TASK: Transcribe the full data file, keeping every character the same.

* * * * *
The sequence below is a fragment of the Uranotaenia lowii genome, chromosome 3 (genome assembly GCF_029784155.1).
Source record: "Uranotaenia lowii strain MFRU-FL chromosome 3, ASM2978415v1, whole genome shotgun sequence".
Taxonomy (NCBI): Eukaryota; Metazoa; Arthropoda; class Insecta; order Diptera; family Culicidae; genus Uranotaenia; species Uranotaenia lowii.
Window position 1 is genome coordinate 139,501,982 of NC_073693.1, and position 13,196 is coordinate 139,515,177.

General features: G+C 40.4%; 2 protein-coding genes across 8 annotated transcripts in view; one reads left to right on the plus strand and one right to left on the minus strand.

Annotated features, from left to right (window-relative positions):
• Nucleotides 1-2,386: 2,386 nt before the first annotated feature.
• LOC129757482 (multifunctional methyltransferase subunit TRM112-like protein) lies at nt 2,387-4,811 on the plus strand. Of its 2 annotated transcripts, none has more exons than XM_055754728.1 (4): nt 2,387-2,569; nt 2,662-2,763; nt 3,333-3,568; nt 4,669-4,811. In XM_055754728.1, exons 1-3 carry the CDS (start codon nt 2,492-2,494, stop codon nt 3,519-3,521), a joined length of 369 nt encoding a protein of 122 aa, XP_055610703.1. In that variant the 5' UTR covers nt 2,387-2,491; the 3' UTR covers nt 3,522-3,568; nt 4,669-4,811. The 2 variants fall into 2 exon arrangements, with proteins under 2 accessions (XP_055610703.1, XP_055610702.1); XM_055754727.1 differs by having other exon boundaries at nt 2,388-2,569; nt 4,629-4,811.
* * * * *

The sequence below is a fragment of the Uranotaenia lowii genome, chromosome 3 (genome assembly GCF_029784155.1).
Source record: "Uranotaenia lowii strain MFRU-FL chromosome 3, ASM2978415v1, whole genome shotgun sequence".
Taxonomy (NCBI): Eukaryota; Metazoa; Arthropoda; class Insecta; order Diptera; family Culicidae; genus Uranotaenia; species Uranotaenia lowii.
Window position 1 is genome coordinate 139,501,982 of NC_073693.1, and position 13,196 is coordinate 139,515,177.

General features: G+C 40.4%; 2 protein-coding genes across 8 annotated transcripts in view; one reads left to right on the plus strand and one right to left on the minus strand.

Annotated features, from left to right (window-relative positions):
• Nucleotides 1-2,386: 2,386 nt before the first annotated feature.
• LOC129757482 (multifunctional methyltransferase subunit TRM112-like protein) lies at nt 2,387-4,811 on the plus strand. Of its 2 annotated transcripts, none has more exons than XM_055754728.1 (4): nt 2,387-2,569; nt 2,662-2,763; nt 3,333-3,568; nt 4,669-4,811. In XM_055754728.1, exons 1-3 carry the CDS (start codon nt 2,492-2,494, stop codon nt 3,519-3,521), a joined length of 369 nt encoding a protein of 122 aa, XP_055610703.1. In that variant the 5' UTR covers nt 2,387-2,491; the 3' UTR covers nt 3,522-3,568; nt 4,669-4,811. The 2 variants fall into 2 exon arrangements, with proteins under 2 accessions (XP_055610703.1, XP_055610702.1); XM_055754727.1 differs by having other exon boundaries at nt 2,388-2,569; nt 4,629-4,811.